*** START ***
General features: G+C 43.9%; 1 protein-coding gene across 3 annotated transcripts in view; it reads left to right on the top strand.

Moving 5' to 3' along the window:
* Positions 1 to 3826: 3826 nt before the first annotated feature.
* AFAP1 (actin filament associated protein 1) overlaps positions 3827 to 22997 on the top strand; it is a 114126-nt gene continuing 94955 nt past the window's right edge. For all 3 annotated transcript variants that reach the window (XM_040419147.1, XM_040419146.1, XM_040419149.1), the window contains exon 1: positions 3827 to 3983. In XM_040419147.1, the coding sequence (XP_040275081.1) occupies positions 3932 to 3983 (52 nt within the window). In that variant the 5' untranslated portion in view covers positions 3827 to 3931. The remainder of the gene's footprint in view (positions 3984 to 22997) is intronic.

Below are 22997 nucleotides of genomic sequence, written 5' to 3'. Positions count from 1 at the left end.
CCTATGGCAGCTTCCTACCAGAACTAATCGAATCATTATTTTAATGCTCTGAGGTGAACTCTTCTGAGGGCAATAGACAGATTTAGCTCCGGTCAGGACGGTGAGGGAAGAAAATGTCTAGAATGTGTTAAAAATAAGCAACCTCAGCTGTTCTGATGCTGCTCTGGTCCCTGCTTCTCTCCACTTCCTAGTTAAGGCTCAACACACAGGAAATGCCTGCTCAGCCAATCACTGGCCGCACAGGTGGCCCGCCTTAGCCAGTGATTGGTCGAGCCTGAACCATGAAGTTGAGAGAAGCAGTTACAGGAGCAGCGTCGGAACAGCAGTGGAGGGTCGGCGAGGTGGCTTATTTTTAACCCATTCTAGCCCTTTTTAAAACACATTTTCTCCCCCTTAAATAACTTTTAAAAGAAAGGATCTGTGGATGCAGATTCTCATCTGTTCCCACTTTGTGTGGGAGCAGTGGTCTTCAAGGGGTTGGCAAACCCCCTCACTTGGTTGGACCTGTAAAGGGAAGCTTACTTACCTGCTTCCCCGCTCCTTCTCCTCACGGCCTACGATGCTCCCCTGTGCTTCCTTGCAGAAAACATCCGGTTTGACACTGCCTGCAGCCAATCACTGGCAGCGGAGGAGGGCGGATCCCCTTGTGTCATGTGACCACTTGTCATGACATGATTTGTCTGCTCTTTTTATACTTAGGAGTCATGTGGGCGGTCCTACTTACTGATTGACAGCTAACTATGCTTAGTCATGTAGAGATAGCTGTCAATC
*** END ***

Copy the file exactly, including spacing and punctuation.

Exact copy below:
General features: G+C 43.9%; 1 protein-coding gene across 3 annotated transcripts in view; it reads left to right on the top strand.

Moving 5' to 3' along the window:
* Positions 1 to 3826: 3826 nt before the first annotated feature.
* AFAP1 (actin filament associated protein 1) overlaps positions 3827 to 22997 on the top strand; it is a 114126-nt gene continuing 94955 nt past the window's right edge. For all 3 annotated transcript variants that reach the window (XM_040419147.1, XM_040419146.1, XM_040419149.1), the window contains exon 1: positions 3827 to 3983. In XM_040419147.1, the coding sequence (XP_040275081.1) occupies positions 3932 to 3983 (52 nt within the window). In that variant the 5' untranslated portion in view covers positions 3827 to 3931. The remainder of the gene's footprint in view (positions 3984 to 22997) is intronic.

Below are 22997 nucleotides of genomic sequence, written 5' to 3'. Positions count from 1 at the left end.
CCTATGGCAGCTTCCTACCAGAACTAATCGAATCATTATTTTAATGCTCTGAGGTGAACTCTTCTGAGGGCAATAGACAGATTTAGCTCCGGTCAGGACGGTGAGGGAAGAAAATGTCTAGAATGTGTTAAAAATAAGCAACCTCAGCTGTTCTGATGCTGCTCTGGTCCCTGCTTCTCTCCACTTCCTAGTTAAGGCTCAACACACAGGAAATGCCTGCTCAGCCAATCACTGGCCGCACAGGTGGCCCGCCTTAGCCAGTGATTGGTCGAGCCTGAACCATGAAGTTGAGAGAAGCAGTTACAGGAGCAGCGTCGGAACAGCAGTGGAGGGTCGGCGAGGTGGCTTATTTTTAACCCATTCTAGCCCTTTTTAAAACACATTTTCTCCCCCTTAAATAACTTTTAAAAGAAAGGATCTGTGGATGCAGATTCTCATCTGTTCCCACTTTGTGTGGGAGCAGTGGTCTTCAAGGGGTTGGCAAACCCCCTCACTTGGTTGGACCTGTAAAGGGAAGCTTACTTACCTGCTTCCCCGCTCCTTCTCCTCACGGCCTACGATGCTCCCCTGTGCTTCCTTGCAGAAAACATCCGGTTTGACACTGCCTGCAGCCAATCACTGGCAGCGGAGGAGGGCGGATCCCCTTGTGTCATGTGACCACTTGTCATGACATGATTTGTCTGCTCTTTTTATACTTAGGAGTCATGTGGGCGGTCCTACTTACTGATTGACAGCTAACTATGCTTAGTCATGTAGAGATAGCTGTCAATC